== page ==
Karl Alzner (28, UFA) is an intriguing name to watch in free agency. He comes with the reputation of being a top-4, minute eating d-man and benefits from the luxury of having played for a top team throughout his career. He’s sure to attract interest from several teams come July 1 – but how much dollar and term make it a worthwhile investment? Let’s explore.
Karl Alzner struggles as a puck mover
In today’s NHL (faster pace, more penalties), the ability to move the puck and drive possession is a critical skill to look for in any defenseman. In that regard, Alzner struggled immensely in 2016/17. His puck movement factor (PMF) of -5.16 was worst on the Caps.
Alzner did face the strongest opposition and started more shifts in the defensive zone than any Capitals’ defender. That said, he routinely failed to drive possession and make the teammates around him better. Consider the example of several top Capitals’ forwards:
WITHOUT Alzner: Ovechkin, Backstrom, and Oshie posted possession numbers (CF%) of 53.3%, 52.9%, and 54.7%, respectively.
WITH Alzner, those same players posted 48.2%, 45.4%, and 46.7%, respectively.
That is a staggering difference, regardless of who you’re facing against.
Is this just a bad season or a concerning trend? The latter. What makes these numbers even more worrisome is that this appears to be a downward trend in Alzner’s game. Let’s look at his PMF over the past 7 seasons:
Alzner plays a physical game and has been quite healthy (not missing a regular season game the past 4 seasons). Perhaps the heavy workload has taken its’ toll. That’s purely speculation – what isn’t is the dramatic decline in Alzner’s ability to drive possession and move the puck, generating shots and scoring chances.
Alzner’s never been a premier puck mover. But he posted serviceable PMF numbers akin to a third pairing while playing a solid defensive games against top quality of competition. The past 2 years highlight a significant decline in an area that was never a strength.
His defensive game
Measuring the value of a ‘defensive’ defenseman is tricky. Being able to drive possession and move the puck is essential for any defenseman, although one might argue that a solid shutdown defenseman would limit shots to the outside, etc. so that despite showing poor possession numbers, they carry some value in a defensive role.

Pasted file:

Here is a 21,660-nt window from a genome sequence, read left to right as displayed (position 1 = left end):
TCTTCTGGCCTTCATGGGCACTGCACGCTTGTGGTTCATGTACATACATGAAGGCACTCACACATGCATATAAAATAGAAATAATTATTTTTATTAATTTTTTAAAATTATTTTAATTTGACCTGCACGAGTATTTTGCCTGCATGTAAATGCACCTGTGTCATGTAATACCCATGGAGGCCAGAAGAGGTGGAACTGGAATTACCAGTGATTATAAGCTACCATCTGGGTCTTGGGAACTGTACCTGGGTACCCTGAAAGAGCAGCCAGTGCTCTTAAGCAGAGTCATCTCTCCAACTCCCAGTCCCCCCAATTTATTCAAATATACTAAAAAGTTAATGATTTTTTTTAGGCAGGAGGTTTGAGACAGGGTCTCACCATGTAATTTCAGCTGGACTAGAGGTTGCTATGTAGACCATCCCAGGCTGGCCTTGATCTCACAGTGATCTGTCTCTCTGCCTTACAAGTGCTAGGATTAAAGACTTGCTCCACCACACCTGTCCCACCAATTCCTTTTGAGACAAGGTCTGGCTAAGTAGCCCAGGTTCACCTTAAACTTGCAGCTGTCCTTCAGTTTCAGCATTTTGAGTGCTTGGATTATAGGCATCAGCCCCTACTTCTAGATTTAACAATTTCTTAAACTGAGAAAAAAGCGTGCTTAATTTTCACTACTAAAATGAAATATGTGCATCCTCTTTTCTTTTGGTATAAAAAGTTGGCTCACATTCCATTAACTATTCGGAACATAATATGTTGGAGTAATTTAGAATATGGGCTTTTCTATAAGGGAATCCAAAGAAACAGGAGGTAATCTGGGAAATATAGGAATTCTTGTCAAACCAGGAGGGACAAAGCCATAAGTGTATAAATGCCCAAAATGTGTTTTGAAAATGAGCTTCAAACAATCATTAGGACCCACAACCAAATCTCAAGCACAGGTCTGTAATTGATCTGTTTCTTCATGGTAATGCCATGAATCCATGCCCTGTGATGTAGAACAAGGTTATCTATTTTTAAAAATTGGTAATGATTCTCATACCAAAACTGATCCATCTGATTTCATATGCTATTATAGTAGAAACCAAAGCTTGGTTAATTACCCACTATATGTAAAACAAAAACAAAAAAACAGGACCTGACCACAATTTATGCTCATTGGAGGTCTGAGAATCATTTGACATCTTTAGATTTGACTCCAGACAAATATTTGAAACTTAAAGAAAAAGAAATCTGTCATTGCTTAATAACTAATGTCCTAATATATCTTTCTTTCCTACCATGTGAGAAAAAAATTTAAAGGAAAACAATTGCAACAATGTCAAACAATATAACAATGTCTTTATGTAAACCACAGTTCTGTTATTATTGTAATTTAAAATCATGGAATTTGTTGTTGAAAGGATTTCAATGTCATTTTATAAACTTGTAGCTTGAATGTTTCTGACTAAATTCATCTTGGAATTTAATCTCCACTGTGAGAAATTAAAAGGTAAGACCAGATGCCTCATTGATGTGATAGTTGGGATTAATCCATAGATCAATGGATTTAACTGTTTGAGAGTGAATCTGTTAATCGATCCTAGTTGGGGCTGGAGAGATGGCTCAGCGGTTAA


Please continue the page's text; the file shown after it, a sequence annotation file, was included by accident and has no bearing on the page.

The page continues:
We ran a quick goal suppression analysis on Alzner:
What we did was measure Alzner’s goals-against per 60 (e.g., goals scored by opponents when Alzner is on the ice at even strength per 60 minutes of ice time) and adjusted based on 3 primary factors:
- Goalie save % when he’s on relative to team save %
- Team defensive ability relative to league average (rationale: being on a strong defensive team would inflate one’s GA60)
- Suppression factor (rationale: looking at opponents GF60 on the ice vs Alzner vs on the ice not against Alzner)
We also bake in quality of competition and zone start time.
In that regard, Alzner is above average and appears to be solid defensively against some strong competition.
Fit with the Habs
There are rumors swirling in Montreal about mutual interest between the Habs and Alzner. At the surface, it’s easy to get excited about a “top-4” defenseman who’s been part of an excellent team. Beyond the surface, however, there are many concerns.
Alzner faced similar level of competition to Emelin and Weber, yet had poorer puck movement numbers than either of them.
It is important to recognize that this analysis focuses primarily on Alzner’s ability as a puck mover. Other characteristics (e.g., PP/PK ability, character, physicality, others) should all go into a team’s evaluation of a player. That said – and not to sound like a broken record – puck movement in today’s game is critical.
And as a puck mover, Alzner is no better than a bottom pairing guy. Over the past 2 seasons, he hasn’t even been that. While he brings defensive ability, grit, and experience, Alzner appears to be on a downward trend. Watching the Pittsburgh Penguins win the cup two years in a row, GMs around the league recognize the importance of transition, speed, and strong puck movement.
If teams around the league are hoping to replicate that model, they’re better suited to steer away from Karl Alzner.